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6 posts • Page 1 of 1
We have just had a couple of our old wooden windows replaced with UPVC and were due to paint the new interior wooden cills when we noticed that there is frequently moisture (and now some mould) soaking into the interior wooden cill along the bottom of the window and also a few inches up the sides. This appears to happen when the outside temp is particularly cold (like much of this winter!!). When we looked outside we saw that there is a gap all along the under side of the frame, between the frame and the lead tray, big enough to just about push my fingers to the back of the frame. I can certainly see the underside of the frame. The exterior cill is the original cement tile cill and does slope quite steeply. We presume that the moisture was because cold air was coming under the frame directly to the turn up of the lead tray and the wooden cills and then meeting the warm air in the house. I spoke to the (FENSA registered) fitters about sealing this gap and they have said that they do not see a problem and that we should leave the windows ajar because it is the windows being too efficient?! The windows are opened on a regular basis, but obviously not when it is freezing outside! I would have thought that some expanding foam and a bead or some cement along the exterior would have done the job and prevented airflow under the frame? They say that this is difficult because of the expansion and contraction of the lead? Can anyone PLEASE advise?? Thanks
Not sure about your reference to a lead tray - if a piece of lead has been fitted under the new window frame and turned up on its inner edge then you have cold bridging. This is almost impossible to overcome with this installation method.
Thanks for your reply. Please excuse my reference to a lead tray, I had thought that was what it was called.... it is a piece of lead as you describe. My understanding from what you say is that the lead is transferring the cold rather than any breeze/wind under the frame? Should or could the windows have been installed differently in order to prevent 'cold bridging'? I was hoping it was going to be as simple as me filling under the frame with foam or cement? I really don't want the interior cills to rot! For info, there is no exterior pvc cill fitted (the frame finishes then there is the gap and then the lead) if that makes any difference? Should the windows be reinstalled from scratch? Sorry for so many questions! If you can advise I would be extremely grateful! Many thanks again!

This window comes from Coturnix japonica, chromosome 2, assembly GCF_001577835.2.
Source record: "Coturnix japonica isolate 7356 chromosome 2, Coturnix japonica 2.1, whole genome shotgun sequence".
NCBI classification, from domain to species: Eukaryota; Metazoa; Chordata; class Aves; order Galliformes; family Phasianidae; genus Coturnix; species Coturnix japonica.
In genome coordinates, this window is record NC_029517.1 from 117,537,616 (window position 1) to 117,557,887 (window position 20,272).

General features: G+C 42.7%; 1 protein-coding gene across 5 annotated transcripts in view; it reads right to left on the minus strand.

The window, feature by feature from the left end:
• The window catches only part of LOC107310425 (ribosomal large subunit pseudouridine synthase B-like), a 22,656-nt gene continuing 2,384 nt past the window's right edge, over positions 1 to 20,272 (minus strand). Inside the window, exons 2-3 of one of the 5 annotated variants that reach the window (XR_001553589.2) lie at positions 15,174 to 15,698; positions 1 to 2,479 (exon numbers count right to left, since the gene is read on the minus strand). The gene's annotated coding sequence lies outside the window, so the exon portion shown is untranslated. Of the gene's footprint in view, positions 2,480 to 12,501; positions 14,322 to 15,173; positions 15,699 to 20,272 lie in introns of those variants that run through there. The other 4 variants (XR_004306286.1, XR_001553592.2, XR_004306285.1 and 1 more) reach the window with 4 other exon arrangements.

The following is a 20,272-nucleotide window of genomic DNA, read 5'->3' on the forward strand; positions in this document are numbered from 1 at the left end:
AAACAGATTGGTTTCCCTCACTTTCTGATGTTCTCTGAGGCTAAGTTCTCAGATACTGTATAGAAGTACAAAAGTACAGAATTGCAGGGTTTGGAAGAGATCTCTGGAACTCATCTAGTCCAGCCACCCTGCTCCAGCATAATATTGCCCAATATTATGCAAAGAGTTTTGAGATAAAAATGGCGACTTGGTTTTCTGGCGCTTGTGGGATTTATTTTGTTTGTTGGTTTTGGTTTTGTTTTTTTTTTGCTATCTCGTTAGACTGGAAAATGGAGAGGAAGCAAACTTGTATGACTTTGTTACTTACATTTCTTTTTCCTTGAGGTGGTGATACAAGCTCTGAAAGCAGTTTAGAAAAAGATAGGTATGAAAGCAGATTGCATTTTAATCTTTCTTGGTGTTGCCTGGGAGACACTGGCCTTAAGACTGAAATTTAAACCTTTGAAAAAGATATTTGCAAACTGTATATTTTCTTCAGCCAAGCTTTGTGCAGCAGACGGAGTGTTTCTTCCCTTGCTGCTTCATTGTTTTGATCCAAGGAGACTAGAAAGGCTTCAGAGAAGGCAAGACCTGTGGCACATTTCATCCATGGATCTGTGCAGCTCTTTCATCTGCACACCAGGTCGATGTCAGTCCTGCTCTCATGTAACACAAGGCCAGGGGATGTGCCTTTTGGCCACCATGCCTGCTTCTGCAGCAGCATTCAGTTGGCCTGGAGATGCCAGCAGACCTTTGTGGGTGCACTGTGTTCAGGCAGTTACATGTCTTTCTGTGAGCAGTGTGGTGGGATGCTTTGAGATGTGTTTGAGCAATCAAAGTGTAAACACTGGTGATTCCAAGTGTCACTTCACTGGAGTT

I assume you have upvc windows with no cill and the original masonry cill has been retained. Since the old cills "slope quite steeply" I do not see any reason for the lead flashing - the upvc windows should have been sealed to the original cills with mastic.
The question is why the window installer deemed it necessary to add the lead flashing.
You could try filling the gap under the windows with foam which would reduce the temperature gradient over the depth of the lead but lead is a very good conductor of heat so I doubt you will remove the condensation problems.
Really this is down to the installer to correct and if they say "they do not see a problem and that we should leave the windows ajar because it is the windows being too efficient?! I would suggest you mention male cattle and their poos.
Hi again stoneyboy,
Thanks for your reply. yes they are upvc frames with no cills..... the cement cills are approx 20-30 degree slopes. I am thinking from what you say that the best option would have been to have a small upvc cill at the bottom of the frame and no lead on the cement cill. I think that the lead was down to my chippy/builder suggesting that because of the timber frame construction of the house I would need the lead to protect the cavity/timber? I conclude then that there is not really a diy solution in terms of filling the gap with foam etc due to the conducting qualities of the lead and therefore that I should have the windows removed and a upvc cill put in and the whole thing sealed directly to the cement as they have done to the sides and top of the window?Would you concur? Your input has been extremely valuable... thanks! Simon.
I think you will have to be guided by the type of original timber window which was fitted. Did these have a projecting cill?
If yes then the window company have not replaced like for like.
If no then the new windows should have been sealed to the original masonry cill (as per the sides but back behind any drainage holes in the frame), no lead fitted and preferably a cavity closer fitted under the new wooden window cill.
Fitting cills to the upvc windows is now going to be difficult and will probably entail completely new windows.
If it is feasible I suggest that the windows are dropped onto a bead of sealant and a drip moulding fitted to the top to conceal the gap. Do ensure that any drainage holes in the bottom of the frame are not sealed off.
6 posts • Page 1 of 1